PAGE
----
(Photo by Fred Ward)
Many things have been written or said about Martin Luther King, Jr. Not everyone agreed with what he was doing, especially those in the south. He believed in an America where anyone, regardless of race, religion, or creed, could all have the rights written in the Bill of Rights.
Why should black people, because of the color of their skin, be put down?? Why should they be segregated and denied the most basic human rights of health care, good schools and a nice place to live and work?? He exhorted us, as a nation, to look at what we were doing to the black population and take a stand for their rights.
I would be the first to admit that I really didn't know too much about Martin Luther King, Jr. before I started researching him. I found him to be a very interesting person and quite intelligent. So, who was he??
Martin Luther King, Jr. was born at home on Tuesday, January 15, 1929 in Atlanta, Georgia. His parents were Martin Luther, Sr. and Alberta King. He had an older sister, Christine and a younger brother, Alfred. His maternal grandfather was a preacher and his paternal grandparents were sharecroppers in Stockbridge, Georgia.
He was born into a world where segregation was the law. Where his boyhood best friend, who was white, wasn't allowed to play with him once they started school. Where black people went to separate bathrooms, drank from separate water fountains, couldn't eat in "white's only" restaurants, and had to give up their seats on buses if a white person wanted it.
Martin was a very intelligent boy. He was able to enter Morehouse College at 15 simply on the strength of his scores on the college entrance exam taken during his junior year in High School (he skipped 9th and 12th grades). In 1948, after graduating from Morehouse College with a Bachelor of Arts, Martin was ordained as a minister at the Ebenezer Baptist Church in Atlanta where his father and grandfather were ministers (he was 19).
Martin felt, as his father and grandfather before him, that his calling was to the Christian ministry and so he entered Crozer Theological Seminary. It was while he was at Crozer that he came into contact with the teachings of Mahatma Gandhi. Gandhi had tried to free India from British rule by means of a "peaceful revolution". Martin also read some of Henry David Thoreau's writings. Thoreau stated that "If enough people would follow their conscience and disobey unjust laws that there would be a peaceful revolution".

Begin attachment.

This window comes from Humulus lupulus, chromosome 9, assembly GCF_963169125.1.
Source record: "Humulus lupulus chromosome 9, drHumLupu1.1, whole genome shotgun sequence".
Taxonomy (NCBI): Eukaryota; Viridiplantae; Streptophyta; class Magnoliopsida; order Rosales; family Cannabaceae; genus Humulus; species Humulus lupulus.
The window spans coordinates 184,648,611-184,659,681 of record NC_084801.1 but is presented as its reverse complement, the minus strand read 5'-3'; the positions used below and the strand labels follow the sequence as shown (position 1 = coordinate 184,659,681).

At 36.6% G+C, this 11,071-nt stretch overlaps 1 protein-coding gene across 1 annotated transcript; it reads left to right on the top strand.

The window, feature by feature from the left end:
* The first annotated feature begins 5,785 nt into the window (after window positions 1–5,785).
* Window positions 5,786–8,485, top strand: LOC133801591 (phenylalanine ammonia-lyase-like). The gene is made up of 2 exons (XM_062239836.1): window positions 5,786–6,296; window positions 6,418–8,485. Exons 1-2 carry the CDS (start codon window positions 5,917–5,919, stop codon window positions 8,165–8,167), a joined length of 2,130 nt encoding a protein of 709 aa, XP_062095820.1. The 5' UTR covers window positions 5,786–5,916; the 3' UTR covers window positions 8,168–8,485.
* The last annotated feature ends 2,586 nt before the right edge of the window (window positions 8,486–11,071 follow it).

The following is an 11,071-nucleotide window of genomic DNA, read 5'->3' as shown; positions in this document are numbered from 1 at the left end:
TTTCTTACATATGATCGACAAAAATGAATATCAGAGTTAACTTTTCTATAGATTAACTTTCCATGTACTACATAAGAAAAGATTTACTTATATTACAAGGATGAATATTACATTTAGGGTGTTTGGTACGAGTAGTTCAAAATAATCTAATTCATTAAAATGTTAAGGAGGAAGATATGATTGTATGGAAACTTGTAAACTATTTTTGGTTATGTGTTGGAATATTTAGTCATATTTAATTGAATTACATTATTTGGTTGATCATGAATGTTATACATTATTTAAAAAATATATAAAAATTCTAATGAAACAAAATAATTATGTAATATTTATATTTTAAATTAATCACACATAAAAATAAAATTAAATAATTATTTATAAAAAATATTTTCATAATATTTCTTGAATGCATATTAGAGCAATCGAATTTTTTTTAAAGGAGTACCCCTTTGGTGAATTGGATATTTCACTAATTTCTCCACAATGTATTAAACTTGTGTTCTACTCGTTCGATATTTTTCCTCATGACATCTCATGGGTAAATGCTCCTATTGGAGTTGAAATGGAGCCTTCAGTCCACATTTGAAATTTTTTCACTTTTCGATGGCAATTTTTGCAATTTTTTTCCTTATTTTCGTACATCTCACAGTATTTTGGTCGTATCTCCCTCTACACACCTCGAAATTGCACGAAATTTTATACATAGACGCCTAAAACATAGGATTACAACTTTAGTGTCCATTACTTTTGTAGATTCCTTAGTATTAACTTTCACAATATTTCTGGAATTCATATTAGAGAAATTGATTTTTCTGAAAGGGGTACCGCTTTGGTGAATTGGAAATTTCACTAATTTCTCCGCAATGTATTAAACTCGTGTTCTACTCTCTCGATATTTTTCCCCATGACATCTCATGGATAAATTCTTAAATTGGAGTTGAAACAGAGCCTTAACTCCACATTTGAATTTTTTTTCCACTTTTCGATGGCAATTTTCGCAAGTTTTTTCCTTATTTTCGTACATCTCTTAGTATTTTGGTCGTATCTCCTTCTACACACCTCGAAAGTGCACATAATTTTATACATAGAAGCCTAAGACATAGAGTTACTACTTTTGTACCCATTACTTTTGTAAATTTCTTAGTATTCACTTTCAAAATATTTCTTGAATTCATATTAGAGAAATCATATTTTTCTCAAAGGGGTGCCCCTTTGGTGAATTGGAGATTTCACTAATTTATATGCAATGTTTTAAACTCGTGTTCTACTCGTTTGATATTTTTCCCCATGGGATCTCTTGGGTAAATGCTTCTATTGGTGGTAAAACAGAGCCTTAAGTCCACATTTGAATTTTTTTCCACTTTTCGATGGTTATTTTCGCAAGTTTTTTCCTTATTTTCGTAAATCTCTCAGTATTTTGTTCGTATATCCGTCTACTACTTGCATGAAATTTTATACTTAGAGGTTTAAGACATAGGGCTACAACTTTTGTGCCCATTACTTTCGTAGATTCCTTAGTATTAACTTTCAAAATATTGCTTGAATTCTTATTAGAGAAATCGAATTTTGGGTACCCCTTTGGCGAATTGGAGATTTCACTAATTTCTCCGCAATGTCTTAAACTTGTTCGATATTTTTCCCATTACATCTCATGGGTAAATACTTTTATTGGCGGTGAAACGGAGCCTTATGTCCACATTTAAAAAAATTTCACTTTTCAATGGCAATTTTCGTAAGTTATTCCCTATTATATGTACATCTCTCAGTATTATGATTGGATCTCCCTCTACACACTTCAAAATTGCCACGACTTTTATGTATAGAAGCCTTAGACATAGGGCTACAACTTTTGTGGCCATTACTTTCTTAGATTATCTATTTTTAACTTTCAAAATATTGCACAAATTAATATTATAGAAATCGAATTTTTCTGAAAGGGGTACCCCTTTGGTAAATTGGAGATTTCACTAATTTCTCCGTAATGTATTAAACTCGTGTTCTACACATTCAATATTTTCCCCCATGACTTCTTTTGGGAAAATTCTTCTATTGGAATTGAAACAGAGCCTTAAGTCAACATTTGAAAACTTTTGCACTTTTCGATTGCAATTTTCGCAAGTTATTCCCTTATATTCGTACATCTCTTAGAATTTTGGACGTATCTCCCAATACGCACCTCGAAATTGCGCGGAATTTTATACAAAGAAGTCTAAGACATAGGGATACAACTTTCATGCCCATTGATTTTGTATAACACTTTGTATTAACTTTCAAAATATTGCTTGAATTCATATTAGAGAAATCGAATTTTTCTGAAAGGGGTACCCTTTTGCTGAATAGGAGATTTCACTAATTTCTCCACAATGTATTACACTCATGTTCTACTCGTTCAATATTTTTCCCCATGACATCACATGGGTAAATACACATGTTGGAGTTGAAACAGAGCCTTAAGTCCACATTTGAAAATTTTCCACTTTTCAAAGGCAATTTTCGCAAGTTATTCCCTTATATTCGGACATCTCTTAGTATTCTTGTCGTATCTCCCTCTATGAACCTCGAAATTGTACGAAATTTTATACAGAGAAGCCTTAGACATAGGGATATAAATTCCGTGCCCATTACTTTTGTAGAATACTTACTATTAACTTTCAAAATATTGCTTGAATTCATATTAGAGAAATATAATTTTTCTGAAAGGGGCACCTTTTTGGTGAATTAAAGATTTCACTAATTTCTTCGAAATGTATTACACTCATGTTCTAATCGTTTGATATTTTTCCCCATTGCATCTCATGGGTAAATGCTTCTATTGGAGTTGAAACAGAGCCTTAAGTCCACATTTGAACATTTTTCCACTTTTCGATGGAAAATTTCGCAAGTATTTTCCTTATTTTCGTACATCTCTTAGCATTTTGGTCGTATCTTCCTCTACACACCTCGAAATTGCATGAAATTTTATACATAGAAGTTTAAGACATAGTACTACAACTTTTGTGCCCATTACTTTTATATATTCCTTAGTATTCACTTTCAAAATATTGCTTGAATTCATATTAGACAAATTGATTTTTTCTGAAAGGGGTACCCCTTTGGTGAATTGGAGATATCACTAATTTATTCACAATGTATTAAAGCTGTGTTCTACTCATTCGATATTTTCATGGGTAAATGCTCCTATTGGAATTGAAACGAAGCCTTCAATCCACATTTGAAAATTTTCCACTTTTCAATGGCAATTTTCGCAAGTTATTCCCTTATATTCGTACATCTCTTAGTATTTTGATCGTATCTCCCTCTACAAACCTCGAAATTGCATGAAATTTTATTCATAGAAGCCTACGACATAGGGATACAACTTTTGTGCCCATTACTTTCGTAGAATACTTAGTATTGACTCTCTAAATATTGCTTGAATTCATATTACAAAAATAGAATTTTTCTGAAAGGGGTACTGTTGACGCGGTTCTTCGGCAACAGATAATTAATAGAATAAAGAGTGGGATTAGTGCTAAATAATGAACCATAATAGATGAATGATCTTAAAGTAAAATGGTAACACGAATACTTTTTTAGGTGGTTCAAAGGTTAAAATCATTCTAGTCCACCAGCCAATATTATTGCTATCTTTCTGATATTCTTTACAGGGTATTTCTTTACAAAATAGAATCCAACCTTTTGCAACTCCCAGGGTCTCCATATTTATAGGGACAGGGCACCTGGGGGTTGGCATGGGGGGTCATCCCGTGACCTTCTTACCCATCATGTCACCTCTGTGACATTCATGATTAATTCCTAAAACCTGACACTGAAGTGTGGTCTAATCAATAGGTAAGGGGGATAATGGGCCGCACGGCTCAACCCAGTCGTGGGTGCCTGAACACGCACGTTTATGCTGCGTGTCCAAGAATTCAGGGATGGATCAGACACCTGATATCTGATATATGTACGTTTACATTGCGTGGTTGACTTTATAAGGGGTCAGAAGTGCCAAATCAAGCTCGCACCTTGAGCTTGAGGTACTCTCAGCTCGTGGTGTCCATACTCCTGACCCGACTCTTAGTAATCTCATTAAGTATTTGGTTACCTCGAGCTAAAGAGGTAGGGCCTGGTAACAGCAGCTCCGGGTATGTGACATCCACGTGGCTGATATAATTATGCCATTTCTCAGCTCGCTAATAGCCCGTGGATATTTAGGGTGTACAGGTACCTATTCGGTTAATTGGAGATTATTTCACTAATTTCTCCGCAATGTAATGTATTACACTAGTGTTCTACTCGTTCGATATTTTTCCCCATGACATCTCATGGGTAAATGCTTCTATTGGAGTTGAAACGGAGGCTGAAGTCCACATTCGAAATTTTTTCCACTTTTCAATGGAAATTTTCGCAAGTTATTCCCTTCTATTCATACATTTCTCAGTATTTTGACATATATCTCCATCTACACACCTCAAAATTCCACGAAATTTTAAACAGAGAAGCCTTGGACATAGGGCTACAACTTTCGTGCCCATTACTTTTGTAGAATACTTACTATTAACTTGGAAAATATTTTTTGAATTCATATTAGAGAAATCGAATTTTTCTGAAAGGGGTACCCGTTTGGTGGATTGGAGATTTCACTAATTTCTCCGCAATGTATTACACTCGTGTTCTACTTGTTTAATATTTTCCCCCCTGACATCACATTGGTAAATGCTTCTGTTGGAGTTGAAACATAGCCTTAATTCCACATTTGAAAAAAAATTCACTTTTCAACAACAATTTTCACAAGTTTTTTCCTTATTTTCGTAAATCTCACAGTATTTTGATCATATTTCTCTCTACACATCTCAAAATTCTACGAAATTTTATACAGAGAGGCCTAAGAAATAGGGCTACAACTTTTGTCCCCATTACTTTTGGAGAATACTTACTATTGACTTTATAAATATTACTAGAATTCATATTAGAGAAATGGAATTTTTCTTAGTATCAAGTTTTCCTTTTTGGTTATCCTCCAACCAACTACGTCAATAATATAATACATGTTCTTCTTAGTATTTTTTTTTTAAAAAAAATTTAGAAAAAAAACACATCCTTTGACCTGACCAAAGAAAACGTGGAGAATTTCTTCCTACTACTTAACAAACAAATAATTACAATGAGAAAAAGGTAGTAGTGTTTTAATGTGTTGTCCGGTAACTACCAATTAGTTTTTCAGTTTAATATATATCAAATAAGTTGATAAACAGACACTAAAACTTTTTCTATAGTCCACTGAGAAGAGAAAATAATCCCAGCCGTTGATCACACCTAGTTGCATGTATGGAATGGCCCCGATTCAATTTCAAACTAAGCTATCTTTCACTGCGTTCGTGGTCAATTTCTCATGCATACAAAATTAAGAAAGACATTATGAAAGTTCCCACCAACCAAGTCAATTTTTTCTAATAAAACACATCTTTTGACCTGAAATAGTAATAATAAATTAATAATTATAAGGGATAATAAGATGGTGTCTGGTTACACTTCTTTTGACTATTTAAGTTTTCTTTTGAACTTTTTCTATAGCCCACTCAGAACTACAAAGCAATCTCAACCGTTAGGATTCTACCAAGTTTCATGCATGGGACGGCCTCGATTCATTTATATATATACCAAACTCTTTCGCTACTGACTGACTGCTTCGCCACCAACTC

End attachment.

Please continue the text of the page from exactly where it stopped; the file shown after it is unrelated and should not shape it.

Martin graduated from Crozer with a Bachelor of Divinity in 1951. While he was at college, he met Coretta Scott and on June 18, 1953, on the lawn of her parent's home in Marion, Alabama, they were married. They would go on to have 4 children - Yolanda, Martin Luther III, Dexter, and Bernice. Martin attended Boston University and graduated on June 5, 1955 with a Ph. D. in systematic theology. Upon graduating, he accepted a call to preach at the Dexter Avenue Baptist Church in Montgomery, Alabama.
While living in Montgomery, Martin was elected president of the Montgomery Improvement Association. On December 1, 1955, Rosa Parks was arrested for not giving up her seat on the bus to a white man. The MIA organized the boycott on the bus company that lasted 381 days and nearly bankrupted them. In 1957, Martin helped found the Southern Christian Leadership Conference and was its first president (he held this position until his death in 1968). In 1959, he resigned as minister of Dexter Avenue Baptist and moved back to Atlanta to direct the SCLC. He became the co-pastor of the Ebenezer Baptist Church with his father.
With recognition comes the possibility of people violently disagreeing with you. Martin was arrested 30 times and spent time in jail (where he wrote "Letter From Birmingham Jail"), had his house bombed, was arrested once for driving 30 in a 25 mph zone (haven't we all done this at one time or another??), was stabbed, and finally, was assasinated. In 1964, because of his work in the Civil Rights Movement, he was awarded the Nobel Peace Prize for being someone "who had contributed the most to the furtherance of peace among men".